This post is part two of a two-part series on the history behind some of the most common urban legends surrounding chimney sweeps. To read part one, click here!
So when we last left off, we talked about where the traditional top hat and tails look came from, and we mentioned our next popular myth about the chimney sweep – they make great wedding guests. You might think this has something to do with the formal get-up, but you’d be mistaken – it actually comes from a much different part of the chimney sweeps history.
Legend has it that in the 1700s , King George II was riding in a procession when a wild dog burst from the crowd, yipping and snarling. The dog so startled the horse King George sat atop that it began bucking wildly and he lost control of its halter. As the horse bucked and jumped, a sweep came forward from the crowd and caught the halter, calming the wild horse and potentially saving the King from grievous injury or death. The King is said to have declared chimney sweeps lucky from that point forward, and the custom of regarding sweeps as sources of luck spread rapidly throughout Europe.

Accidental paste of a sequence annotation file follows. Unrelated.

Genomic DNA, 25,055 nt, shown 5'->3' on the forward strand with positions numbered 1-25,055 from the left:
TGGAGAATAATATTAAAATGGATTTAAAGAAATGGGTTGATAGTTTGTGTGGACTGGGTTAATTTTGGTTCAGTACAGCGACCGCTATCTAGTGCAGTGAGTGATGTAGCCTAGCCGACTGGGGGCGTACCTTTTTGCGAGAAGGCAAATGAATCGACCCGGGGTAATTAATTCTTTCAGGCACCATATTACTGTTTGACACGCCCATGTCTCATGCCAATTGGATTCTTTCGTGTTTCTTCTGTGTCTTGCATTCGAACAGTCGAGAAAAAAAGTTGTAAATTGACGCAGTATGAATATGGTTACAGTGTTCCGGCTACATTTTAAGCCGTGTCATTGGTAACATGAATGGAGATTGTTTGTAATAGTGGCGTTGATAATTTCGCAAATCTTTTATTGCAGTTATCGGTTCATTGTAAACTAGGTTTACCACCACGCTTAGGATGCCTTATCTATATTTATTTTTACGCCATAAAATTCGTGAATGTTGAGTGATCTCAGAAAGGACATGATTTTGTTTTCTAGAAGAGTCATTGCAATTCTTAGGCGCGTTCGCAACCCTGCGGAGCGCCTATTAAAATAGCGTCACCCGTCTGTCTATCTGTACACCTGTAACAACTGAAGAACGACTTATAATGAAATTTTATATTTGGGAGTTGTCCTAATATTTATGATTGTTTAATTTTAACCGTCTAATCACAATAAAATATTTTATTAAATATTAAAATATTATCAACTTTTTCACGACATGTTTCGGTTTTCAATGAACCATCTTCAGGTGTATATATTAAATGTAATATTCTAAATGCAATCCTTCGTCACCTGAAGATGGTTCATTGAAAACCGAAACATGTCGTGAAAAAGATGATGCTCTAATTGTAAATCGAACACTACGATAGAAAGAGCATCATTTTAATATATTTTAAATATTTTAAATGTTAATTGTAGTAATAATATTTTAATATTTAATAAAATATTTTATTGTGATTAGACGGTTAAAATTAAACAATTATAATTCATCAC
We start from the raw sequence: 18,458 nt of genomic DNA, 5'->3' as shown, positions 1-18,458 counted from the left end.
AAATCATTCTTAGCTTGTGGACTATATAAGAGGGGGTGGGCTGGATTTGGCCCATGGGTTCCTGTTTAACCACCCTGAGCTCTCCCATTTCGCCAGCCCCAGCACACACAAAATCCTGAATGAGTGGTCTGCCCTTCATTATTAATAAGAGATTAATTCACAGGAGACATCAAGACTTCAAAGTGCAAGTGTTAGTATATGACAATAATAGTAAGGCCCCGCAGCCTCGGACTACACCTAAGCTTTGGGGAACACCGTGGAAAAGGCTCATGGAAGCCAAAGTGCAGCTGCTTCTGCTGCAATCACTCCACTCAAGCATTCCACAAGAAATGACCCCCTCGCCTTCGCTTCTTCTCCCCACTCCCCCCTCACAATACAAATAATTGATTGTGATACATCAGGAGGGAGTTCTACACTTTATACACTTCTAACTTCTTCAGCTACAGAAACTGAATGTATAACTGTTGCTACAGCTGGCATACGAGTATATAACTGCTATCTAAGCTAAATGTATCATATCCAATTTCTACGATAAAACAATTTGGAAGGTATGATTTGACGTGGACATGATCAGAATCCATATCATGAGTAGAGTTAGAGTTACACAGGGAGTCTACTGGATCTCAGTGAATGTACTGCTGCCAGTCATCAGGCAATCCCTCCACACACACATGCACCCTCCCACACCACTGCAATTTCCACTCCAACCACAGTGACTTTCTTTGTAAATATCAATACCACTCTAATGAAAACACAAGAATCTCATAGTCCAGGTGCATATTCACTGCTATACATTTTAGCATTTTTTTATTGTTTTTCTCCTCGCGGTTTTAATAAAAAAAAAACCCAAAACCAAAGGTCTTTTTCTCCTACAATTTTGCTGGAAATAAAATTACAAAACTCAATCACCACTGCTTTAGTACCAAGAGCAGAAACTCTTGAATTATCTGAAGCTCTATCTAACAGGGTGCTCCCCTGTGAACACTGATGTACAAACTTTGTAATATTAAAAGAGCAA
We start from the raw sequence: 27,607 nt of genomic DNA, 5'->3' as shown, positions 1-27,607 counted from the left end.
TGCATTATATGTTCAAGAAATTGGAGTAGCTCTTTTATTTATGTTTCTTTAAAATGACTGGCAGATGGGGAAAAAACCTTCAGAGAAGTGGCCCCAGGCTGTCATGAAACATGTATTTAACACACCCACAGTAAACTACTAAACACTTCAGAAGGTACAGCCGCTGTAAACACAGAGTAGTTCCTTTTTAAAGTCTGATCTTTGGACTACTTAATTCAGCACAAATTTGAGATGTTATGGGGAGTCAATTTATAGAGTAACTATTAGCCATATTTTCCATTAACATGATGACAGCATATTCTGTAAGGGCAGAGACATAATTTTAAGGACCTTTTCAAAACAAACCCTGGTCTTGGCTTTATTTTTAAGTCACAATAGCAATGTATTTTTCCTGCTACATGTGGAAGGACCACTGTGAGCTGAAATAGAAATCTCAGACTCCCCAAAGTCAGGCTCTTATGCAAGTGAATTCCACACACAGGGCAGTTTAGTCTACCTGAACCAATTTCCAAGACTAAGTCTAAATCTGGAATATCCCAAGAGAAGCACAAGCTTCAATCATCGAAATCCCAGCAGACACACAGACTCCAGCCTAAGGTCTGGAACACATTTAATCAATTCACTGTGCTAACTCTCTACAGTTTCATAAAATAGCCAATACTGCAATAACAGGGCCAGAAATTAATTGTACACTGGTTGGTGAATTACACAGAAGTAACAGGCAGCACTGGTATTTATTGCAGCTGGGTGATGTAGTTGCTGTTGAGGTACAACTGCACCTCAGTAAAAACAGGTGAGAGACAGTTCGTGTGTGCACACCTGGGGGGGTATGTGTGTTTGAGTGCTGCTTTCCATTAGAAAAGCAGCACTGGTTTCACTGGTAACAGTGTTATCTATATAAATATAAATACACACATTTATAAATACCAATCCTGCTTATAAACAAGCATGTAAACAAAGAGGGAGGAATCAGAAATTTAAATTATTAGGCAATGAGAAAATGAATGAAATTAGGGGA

Brides are thought to have an especially lucky marriage if they’re kissed on the cheek by a sweep the day of their wedding, and even shaking the hand of a sweep you meet on the street is thought to bring good luck. To this day, it is customary in German society to give gifts of figurine sweeps around New Years as signs of luck, and it is considered especially lucky to meet a sweep on New Years Day, a sign of good luck for the year.
In Great Britain it’s believed that a wedding with a sweep in attendance portents a happy and successful union, so much so that many families make a point of inviting their chimney sweep to their weddings. The practice is so common that it’s not unusual for a sweep to make himself available to rent as a wedding guest for more superstitious couples.
Do you have any old family superstitions that you still follow? Let us know in the comments!